Several limitations in this pilot intervention are noted. First, the study was a pilot and thus minimum sample sizes to observe the impact of the intervention were not calculated. Second, clinics were selected for their close contact with the target population, and therefore are not representative of broader general practice in Victoria. Third, the screening tool only comprised of names from six major Asian ethic groups and is not representative of ethnic or geographic areas with moderate and high CHB prevalence globally. In the Australian context, it would be greatly beneficial if names indicative of Pacific and African origin were also included. Fourth, the definition of active patients was broad and included patients with one consultation only at the participating clinic in the preceding four years before the intervention; these patients may have received the invitation but presented to a different clinic or not received the recall at all due to out of date personal information. Finally, the period of follow up after invitation to the study may have missed additional members of the target population who attended a clinic after the intervention follow up period.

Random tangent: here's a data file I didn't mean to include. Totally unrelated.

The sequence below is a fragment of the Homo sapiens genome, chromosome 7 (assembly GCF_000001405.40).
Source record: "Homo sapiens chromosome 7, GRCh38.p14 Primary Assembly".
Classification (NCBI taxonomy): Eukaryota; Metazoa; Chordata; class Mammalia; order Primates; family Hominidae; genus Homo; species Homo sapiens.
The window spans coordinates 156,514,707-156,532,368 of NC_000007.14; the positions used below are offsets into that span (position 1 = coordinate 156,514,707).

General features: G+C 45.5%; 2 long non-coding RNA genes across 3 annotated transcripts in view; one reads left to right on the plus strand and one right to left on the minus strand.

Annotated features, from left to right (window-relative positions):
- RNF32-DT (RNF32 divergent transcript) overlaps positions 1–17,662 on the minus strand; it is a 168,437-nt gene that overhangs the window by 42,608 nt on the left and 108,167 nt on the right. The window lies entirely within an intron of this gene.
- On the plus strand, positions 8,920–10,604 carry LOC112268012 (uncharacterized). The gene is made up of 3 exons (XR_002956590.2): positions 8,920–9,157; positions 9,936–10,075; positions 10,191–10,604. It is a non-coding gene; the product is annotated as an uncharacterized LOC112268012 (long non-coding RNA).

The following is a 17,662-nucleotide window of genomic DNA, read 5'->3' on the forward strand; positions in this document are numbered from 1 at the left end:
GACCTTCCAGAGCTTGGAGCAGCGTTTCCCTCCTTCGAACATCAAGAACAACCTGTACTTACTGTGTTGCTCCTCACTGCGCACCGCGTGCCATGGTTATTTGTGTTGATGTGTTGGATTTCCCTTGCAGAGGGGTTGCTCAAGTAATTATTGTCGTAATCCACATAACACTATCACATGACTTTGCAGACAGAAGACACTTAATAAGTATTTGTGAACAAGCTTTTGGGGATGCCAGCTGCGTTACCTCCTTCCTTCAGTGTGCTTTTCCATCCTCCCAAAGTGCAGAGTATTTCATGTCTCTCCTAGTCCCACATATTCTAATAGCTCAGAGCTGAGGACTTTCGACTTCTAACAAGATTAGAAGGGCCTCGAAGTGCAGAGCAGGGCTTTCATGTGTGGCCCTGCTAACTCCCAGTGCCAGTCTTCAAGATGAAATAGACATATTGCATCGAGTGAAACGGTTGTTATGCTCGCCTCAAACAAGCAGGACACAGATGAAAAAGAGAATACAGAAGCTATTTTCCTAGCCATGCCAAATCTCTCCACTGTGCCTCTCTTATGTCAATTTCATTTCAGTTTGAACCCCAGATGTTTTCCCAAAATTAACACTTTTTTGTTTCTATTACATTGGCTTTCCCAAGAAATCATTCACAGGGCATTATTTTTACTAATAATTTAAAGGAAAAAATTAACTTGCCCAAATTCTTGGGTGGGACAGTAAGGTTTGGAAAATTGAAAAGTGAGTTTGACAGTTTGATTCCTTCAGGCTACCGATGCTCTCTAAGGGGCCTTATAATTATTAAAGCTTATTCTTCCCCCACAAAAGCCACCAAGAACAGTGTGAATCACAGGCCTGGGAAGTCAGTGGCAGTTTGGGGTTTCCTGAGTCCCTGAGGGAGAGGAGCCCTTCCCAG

CHB is an increasingly important long-term health issue in Australia and many other countries. This intervention was effective at identifying Asian-born patients and patients of Asian ethnicity who may be at increased risk of CHB but was not effective in increasing HBV testing in this priority population. Further research is recommended to identify efficient and sustainable strategies to increase HBV testing in priority populations, such as the use of within-consultation electronic health reminders.



hepatitis B core antibody